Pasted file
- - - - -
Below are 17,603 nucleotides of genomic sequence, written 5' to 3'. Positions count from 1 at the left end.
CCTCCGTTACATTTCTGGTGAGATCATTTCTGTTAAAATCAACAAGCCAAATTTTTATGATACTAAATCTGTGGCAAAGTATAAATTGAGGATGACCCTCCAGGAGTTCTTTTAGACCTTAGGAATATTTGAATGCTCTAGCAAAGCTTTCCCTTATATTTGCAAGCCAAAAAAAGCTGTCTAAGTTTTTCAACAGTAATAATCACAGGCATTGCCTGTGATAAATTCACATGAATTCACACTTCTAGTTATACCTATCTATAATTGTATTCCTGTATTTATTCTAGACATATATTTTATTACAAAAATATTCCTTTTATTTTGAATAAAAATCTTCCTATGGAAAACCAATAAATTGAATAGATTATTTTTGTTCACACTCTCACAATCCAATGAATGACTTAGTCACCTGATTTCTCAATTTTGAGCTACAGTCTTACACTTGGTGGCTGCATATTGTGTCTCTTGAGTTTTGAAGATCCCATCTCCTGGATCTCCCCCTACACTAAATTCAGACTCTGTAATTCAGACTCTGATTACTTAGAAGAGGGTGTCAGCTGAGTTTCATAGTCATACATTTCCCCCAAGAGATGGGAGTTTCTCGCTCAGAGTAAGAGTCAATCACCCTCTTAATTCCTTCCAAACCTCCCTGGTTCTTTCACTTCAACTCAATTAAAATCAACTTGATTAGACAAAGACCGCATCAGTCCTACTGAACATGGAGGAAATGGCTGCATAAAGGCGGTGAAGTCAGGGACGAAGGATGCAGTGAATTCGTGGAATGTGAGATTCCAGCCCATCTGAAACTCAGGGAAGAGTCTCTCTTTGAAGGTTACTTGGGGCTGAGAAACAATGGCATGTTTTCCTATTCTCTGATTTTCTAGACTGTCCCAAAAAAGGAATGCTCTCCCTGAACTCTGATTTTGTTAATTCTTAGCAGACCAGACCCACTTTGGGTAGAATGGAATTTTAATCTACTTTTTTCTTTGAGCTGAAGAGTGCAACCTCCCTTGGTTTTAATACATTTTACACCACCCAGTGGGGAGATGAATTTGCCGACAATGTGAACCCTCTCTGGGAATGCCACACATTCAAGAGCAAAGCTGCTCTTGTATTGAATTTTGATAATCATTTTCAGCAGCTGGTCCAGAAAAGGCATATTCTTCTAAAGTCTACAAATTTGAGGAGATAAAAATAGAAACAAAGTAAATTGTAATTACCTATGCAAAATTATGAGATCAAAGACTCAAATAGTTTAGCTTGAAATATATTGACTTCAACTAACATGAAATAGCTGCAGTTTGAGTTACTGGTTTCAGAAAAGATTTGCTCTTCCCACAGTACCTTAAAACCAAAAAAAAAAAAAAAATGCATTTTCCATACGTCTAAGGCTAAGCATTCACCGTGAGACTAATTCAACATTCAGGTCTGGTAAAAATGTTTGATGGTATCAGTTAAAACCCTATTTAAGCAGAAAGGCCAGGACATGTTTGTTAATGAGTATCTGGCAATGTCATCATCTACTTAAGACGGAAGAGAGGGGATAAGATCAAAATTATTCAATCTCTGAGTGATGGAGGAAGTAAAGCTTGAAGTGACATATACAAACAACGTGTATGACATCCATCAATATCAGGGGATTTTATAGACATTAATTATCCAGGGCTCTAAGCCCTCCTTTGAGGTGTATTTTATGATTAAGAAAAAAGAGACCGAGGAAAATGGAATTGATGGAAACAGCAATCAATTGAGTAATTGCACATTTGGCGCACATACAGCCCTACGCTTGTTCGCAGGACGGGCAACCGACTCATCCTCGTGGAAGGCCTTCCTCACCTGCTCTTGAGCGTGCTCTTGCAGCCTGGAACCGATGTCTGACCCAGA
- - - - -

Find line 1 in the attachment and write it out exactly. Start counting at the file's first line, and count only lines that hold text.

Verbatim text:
Below are 17,603 nucleotides of genomic sequence, written 5' to 3'. Positions count from 1 at the left end.